Patient's Guide to Living with AFib

As an academic and newcomer to AFib I need to know what I'm dealing with and what scientific evidence there exists around causes and triggers. In my quest to understand this all too common condition I came across this: circ.ahajournals.org/conten...

I am sure it will have been posted previously, but think it is really informative to other fellow newbies. Hope this helps to clarify the facts from the anecdotes.

19 Replies

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  • Looks good Marky. You don't say what type of AF you have, but if it's paroxysmal (i.e. occurs from time to time rather than being in AF all the time, in some cases it may be triggered via the vagus nerve. You may want to do some research on the links between AF and the vagus nerve.

    Welcome to the forum!

    Caroline

  • Hi welcome to the forum when I first set out on this rocky road I found the advice helpful some times seeming a little harsh but always well meant and valuable .

    I am not sure the experts always know what they are dealing with - Like Bob's comment about early flyers .

    Good luck with your travels through the world of AF

  • It is indeed a steep learning curve and in the process finding out things about yourself and your lifestyle which also need attention. Sometimes it seems that dealing with the medical problems takes so long it affects everyday life - so anything that will help ease the strain has to be welcome.

  • Hi

    I am new to this site

    Would like to know more about the experts

    Who are they what makes them experts

    Are they medical trained or patient expert

    I would like to know please

    Thank you

  • Great question! I am an qualified, experienced and accredited psychotherapist and work for an NHS IAPT service provider. Therefore my expertise is very much in the psychological area. I am particularly interested and qualified in the impact health disorders have on our mental and emotional wellbeing. I hold a PhD and have published many scientific papers, reviews and blogs on a wide range of topics and therefore am very experienced at critically reading and understanding science. I am however only a novice as an AFib patient!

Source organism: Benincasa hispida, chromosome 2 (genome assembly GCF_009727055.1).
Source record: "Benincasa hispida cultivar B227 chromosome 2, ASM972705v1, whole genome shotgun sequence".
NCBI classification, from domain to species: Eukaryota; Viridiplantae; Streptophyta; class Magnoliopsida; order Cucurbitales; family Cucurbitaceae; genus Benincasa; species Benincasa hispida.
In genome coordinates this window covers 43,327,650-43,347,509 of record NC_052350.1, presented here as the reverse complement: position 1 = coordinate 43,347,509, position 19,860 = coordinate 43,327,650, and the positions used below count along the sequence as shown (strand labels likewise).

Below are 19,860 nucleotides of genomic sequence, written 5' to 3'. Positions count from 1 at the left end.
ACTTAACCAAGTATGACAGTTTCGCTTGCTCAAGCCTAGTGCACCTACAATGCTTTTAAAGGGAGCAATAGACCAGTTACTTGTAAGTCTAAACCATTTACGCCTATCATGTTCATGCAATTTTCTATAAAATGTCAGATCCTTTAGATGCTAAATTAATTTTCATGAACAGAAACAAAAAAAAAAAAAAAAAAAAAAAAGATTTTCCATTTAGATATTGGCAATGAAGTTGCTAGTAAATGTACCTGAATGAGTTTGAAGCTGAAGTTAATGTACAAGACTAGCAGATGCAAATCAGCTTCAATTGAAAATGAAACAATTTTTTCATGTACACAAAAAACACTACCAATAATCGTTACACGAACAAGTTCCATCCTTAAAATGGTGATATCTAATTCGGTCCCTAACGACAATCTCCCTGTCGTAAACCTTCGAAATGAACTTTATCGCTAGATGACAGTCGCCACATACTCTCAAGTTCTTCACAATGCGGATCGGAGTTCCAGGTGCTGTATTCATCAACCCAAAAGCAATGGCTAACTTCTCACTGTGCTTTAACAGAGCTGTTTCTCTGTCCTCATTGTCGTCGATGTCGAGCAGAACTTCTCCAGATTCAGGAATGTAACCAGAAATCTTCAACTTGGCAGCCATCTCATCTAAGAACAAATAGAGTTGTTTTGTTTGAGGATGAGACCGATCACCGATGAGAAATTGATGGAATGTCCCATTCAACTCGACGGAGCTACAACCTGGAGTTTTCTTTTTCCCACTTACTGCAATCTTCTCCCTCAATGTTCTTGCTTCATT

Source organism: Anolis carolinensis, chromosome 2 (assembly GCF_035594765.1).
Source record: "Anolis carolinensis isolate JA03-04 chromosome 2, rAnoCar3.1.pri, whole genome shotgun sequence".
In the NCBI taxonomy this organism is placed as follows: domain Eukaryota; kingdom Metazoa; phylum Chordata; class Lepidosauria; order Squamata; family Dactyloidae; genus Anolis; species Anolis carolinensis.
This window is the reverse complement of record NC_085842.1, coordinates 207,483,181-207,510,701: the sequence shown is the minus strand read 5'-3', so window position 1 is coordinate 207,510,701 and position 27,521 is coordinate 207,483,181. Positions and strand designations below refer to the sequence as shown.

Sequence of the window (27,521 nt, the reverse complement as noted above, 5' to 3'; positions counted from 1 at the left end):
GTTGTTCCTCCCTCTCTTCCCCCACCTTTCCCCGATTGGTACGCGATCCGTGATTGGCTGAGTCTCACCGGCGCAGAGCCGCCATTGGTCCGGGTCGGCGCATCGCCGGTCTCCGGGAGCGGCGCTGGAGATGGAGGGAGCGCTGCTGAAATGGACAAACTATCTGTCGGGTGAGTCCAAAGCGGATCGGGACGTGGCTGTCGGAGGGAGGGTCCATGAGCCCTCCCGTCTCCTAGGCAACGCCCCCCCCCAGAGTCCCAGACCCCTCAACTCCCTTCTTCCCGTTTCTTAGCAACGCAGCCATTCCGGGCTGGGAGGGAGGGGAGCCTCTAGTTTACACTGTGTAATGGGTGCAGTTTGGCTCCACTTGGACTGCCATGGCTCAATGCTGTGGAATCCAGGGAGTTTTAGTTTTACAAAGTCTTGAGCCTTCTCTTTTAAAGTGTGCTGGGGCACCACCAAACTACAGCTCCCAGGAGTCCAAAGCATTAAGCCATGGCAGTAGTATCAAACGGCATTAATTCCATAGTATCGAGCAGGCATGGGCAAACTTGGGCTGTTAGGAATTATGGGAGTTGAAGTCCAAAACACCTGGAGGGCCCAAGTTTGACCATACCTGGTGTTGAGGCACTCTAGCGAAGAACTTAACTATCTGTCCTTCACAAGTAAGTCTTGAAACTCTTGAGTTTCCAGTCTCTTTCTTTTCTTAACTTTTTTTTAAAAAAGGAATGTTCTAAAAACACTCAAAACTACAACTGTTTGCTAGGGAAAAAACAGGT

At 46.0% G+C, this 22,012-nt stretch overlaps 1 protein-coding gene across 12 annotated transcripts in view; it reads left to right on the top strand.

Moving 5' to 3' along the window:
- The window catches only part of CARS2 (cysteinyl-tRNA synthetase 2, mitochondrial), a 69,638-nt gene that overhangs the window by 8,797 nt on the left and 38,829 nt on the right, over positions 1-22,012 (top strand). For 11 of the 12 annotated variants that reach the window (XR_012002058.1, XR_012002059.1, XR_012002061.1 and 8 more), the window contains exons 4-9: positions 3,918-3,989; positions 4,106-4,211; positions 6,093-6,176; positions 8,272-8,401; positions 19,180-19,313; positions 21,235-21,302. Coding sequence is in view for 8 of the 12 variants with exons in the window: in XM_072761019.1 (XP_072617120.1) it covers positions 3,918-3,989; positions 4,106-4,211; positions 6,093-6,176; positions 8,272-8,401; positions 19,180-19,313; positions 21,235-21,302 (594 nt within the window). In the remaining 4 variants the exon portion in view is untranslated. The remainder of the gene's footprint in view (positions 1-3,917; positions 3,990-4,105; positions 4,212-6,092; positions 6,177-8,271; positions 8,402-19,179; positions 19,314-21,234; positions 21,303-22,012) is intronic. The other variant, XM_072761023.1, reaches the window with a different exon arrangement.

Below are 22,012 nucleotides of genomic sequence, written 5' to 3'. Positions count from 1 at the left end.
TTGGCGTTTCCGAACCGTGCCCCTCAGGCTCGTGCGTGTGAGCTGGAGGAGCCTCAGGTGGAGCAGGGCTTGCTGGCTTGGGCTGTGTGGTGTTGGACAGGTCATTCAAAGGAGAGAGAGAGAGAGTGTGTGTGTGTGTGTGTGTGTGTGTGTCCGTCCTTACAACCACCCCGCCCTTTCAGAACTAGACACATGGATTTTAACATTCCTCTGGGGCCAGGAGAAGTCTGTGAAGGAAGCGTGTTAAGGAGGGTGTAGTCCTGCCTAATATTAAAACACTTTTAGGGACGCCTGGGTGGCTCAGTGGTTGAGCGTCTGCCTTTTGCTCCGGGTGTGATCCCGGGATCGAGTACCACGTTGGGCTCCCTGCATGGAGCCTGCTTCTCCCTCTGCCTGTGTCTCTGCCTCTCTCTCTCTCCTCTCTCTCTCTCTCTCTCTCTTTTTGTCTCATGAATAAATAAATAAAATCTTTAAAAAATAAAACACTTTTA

• Thank you

  • I have PAF, diagnosed 12/15, 2 episodes of a fib so far but both very symptomatic and scary 10 hours. I am finding the psychological aspect is the most difficult and neither cardiologist orvEP mentioned one word about it. Anxiety was huge, Im getting a grip on it I think. Be nice if psychologists were part of the cardiology team here. Mindful meditation is becoming my new friend.

  • Hi MarkySmith, seems a concise overview.

    Have you checked out the AFA websites? You will find more detail on the downloadable/printable booklets on the publications tab.

    You will find the US version does have slightly different advice on some aspects and obviously services in UK and US are very different.

    Welcome to the group - you will find this is a very well informed and supportive group so if you have any specific questions you will find that someone will have suggestions.

    Best wishes CD.

  • Good read for newly diagnosed

  • The only drawback I can see is that the information contained therin is some 8 years out of date and of course has no mention of NOACs. For more up to date information AF Association website has up to the minute facts and figures. AF treatment is a very new science remember and a lot has happened in the last eight years.

    Bob

  • Thanks Bob. Are you a cardiologist or an ep?

  • No just a long standing survivor. It has been fascinating over the last fifteen or so years to watch and experience how medical science has dealt with AF. From almost complete ignorance amongst general practitioners and an almost dismissive approach by many cardiologists to a much more aware culture of today but there are still too many who are unsympathetic . After a very fast advance in treatment up to say 2008, apart from some new drugs and the NOAC's little much of note has occurred.